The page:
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Best Linux Distribution for a Beginner?

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March 25, 2013 4:41:00 PM

I just got a spare 250gb HDD so I was looking into putting linux on it. I've never used it, but I want to so I can know how it works. I'm looking for the best distribution so someone like myself can learn how to work it. Any suggestions?
March 25, 2013 5:04:25 PM

As you have a spare hard drive you can give a few a try no doubt. I personally always liked PCLinuxOS.

http://www.pclinuxos.com/
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March 25, 2013 5:48:18 PM

If you just want to try it out and see/learn what you can do with it, Ubuntu.

If you want to learn Unix, I'd say Slackware or Debian. They're more hands-on, and will force you to learn how the guts of Linux work. Word of warning: you cannot be afraid of the command line.

Ubuntu is actually based on Debian. But it's more focused on presenting a simplified interface (some would say overly simplified) for Windows and Mac users.

If you're a masochist and/or want to become a Linux kernel programmer, Gentoo. You pretty much have to build it entirely from scratch, but you will learn everything about how Linux works. I cut my teeth on Unix before Linux was even around, but even I've been afraid to try Gentoo.
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a b 5 Linux
March 26, 2013 1:41:24 AM

Or you could simply put ALL of them on your disk and boot to each one from a boot manager as your mood strikes you. :D  Another option since there are no keys and such you could also install one and then install the others inside it with VMware.

I myself have Ubuntu with UNITY, KDE and LXDE desktops installed and I can choose the desktop for that session during sign-in.

But for info on the multitude of flavors go to http://distrowatch.com/
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March 26, 2013 2:29:33 AM

Solandri said:
I cut my teeth on Unix before Linux was even around, but even I've been afraid to try Debian.


You obviously haven't been watching the development of Debian over the past 20 years - it's as easy to use as Ubuntu now, nothing scary at all :-) That said I'd absolutely +1 the Ubuntu recommendation (or better still, Kubuntu or Xubuntu depending on your hardware). Also +1 to stillblue and womble about trying a bunch.

You could screw around with Arch or Gentoo (or scarier still, Linux From Scratch for real understanding) but do it in addition to the buntus or your experience will probably put you off Linux altogether. Getting Arch/Gentoo/etc up and running can feel pretty punishing.
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March 26, 2013 5:55:02 AM

Depends a little bit on your other hardware...but if your computer is reasonably up to date, Ubuntu is the most user friendly and easiest to pick up. If your computer is more than a few years old, you might try Puppy or LUbuntu.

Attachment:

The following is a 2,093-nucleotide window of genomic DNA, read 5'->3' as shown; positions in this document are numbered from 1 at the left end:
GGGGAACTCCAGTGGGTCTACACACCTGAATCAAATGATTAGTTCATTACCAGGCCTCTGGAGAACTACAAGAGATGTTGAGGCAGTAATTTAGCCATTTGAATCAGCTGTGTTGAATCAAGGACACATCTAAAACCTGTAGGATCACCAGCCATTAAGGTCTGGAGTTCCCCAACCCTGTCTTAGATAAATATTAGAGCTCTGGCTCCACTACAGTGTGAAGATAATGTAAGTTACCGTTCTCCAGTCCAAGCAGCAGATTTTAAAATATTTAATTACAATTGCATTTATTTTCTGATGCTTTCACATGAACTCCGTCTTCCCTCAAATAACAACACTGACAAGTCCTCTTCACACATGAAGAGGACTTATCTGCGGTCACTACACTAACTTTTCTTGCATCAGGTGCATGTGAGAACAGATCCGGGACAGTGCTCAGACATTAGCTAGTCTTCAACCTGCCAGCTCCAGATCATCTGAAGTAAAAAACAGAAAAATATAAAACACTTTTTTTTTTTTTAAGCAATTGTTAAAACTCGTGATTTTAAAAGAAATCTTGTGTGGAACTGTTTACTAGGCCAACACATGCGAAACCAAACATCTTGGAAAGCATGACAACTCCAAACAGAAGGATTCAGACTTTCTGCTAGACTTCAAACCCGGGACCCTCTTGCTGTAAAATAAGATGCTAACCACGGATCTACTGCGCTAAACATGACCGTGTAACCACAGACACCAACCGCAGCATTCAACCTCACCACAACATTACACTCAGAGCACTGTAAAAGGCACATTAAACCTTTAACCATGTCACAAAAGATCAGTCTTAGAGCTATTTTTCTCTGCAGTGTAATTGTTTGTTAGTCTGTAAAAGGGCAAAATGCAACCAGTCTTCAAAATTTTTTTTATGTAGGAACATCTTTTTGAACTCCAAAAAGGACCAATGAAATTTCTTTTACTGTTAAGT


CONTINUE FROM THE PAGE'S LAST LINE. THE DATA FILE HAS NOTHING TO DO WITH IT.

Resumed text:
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March 26, 2013 4:40:52 PM

sam_p_lay said:
Solandri said:
I cut my teeth on Unix before Linux was even around, but even I've been afraid to try Debian.


You obviously haven't been watching the development of Debian over the past 20 years - it's as easy to use as Ubuntu now, nothing scary at all :-)

Doh, meant Gentoo. Corrected it in my original. Thanks for the heads up.
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March 27, 2013 3:08:12 AM

Solandri said:
sam_p_lay said:
Solandri said:
I cut my teeth on Unix before Linux was even around, but even I've been afraid to try Debian.


You obviously haven't been watching the development of Debian over the past 20 years - it's as easy to use as Ubuntu now, nothing scary at all :-)

Doh, meant Gentoo. Corrected it in my original. Thanks for the heads up.


:vip: 
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April 15, 2013 5:07:56 PM

Linux Mint with cinnamon or fxce (for low resource systems).
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April 15, 2013 9:12:58 PM

Mint. Hands down. P.S. hello whooleo, we meet again :) 
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April 16, 2013 8:10:04 PM

I see. こんいちわ Jubawub!
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April 19, 2013 1:09:33 AM

I personally suggest Ubuntu because it is pretty user friendly, and it's one of the biggest if not the biggest distro out there, and it has so many tutorials. I would say they have more tutorials then any other distro. If you ever ponder about something with ubuntu google almost always has an answer. Here are the deriatives (Different desktop enviroments)

Kubuntu - Only if you have a fast computer. Very resource needy, but very elegant and pretty.
Xubuntu - A lightweight distro. A nice feature is that it has a dock.
Lubuntu - The most lightweight. Very little eyecandy.
Ubuntu - The main one, with a dock on the left side.
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April 19, 2013 1:38:06 PM

I think it comes down to your hardware and personal preference. Ubuntu is great for users who have decent hardware and like a little eye candy. Lubuntu is for older hardware and hits the ground running. I find Mint to be just right for my older AMD Sempron 64 with 512MB RAM. I am still new to Linux as well, and seen a video on Compiz effects, and this is why I chose to make the switch. On Ubuntu, compiz was laggy and seemed buggy. Although Mint took some configuring, Compiz runs well with my older hardware. Please note that my build has a 128MB AGP installed as well. Burn some live CDs and find which is more of your style, and note that the Distro you choose will run smoother once you do the full installation. Look at your hardware, view videos of the distro, and test drive... I found it very simple to choose a distro this way.
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